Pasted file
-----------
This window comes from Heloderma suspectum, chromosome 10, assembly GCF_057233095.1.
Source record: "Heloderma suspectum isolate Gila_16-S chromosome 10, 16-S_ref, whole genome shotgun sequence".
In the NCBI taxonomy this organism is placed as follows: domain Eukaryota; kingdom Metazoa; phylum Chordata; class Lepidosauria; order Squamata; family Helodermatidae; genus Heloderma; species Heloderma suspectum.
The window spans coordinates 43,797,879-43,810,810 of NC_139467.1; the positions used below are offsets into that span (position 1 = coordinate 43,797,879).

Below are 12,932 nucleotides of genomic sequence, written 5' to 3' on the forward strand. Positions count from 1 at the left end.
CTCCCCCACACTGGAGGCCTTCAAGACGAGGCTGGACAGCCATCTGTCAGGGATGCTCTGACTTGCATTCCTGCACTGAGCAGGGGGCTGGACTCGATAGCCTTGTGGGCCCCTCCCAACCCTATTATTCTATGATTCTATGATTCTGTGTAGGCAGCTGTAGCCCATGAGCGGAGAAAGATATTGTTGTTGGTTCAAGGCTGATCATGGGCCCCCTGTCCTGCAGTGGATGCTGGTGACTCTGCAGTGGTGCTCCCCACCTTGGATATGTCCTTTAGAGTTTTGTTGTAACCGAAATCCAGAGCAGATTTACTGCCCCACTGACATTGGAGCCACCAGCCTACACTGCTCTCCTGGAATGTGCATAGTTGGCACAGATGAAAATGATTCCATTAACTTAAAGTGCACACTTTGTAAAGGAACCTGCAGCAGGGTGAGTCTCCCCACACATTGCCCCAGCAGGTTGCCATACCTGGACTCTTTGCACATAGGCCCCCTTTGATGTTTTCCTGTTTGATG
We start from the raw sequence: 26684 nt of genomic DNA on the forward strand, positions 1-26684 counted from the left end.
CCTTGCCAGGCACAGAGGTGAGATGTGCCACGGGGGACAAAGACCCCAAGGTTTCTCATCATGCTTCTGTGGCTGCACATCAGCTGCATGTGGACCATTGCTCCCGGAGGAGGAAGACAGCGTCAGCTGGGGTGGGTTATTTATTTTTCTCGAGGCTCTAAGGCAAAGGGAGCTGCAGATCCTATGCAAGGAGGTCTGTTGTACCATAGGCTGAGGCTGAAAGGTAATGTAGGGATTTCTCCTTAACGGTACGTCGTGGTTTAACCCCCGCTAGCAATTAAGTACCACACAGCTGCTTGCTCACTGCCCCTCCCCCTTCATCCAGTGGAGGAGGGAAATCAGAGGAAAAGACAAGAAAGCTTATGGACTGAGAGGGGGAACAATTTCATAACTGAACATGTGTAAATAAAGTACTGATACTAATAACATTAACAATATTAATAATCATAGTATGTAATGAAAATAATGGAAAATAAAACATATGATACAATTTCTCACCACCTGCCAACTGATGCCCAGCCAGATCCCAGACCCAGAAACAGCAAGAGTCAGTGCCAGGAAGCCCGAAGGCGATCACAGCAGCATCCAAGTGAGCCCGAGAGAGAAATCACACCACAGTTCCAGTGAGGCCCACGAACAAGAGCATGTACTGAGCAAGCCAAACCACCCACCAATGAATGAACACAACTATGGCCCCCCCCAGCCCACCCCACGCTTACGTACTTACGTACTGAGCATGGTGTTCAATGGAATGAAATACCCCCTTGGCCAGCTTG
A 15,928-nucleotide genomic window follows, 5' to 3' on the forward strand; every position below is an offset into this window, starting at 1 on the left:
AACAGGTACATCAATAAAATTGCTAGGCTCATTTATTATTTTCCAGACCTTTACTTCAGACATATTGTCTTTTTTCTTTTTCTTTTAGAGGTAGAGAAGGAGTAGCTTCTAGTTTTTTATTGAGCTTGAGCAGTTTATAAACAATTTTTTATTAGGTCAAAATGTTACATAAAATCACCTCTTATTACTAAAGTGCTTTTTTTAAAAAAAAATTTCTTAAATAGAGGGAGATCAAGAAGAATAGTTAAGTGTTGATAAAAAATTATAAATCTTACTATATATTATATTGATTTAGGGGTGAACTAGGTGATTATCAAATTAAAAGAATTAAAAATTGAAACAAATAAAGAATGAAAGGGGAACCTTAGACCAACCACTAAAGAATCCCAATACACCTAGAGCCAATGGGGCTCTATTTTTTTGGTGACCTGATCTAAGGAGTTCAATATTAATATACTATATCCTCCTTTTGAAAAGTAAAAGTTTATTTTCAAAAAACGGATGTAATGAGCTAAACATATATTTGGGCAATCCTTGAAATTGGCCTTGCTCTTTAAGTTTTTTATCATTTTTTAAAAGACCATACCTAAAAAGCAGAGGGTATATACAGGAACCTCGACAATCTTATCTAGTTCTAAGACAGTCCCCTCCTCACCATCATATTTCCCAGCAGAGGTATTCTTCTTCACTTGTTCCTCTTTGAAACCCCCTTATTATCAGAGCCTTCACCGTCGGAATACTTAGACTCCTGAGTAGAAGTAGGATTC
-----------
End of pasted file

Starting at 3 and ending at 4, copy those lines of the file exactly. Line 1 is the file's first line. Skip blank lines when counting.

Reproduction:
In the NCBI taxonomy this organism is placed as follows: domain Eukaryota; kingdom Metazoa; phylum Chordata; class Lepidosauria; order Squamata; family Helodermatidae; genus Heloderma; species Heloderma suspectum.
The window spans coordinates 43,797,879-43,810,810 of NC_139467.1; the positions used below are offsets into that span (position 1 = coordinate 43,797,879).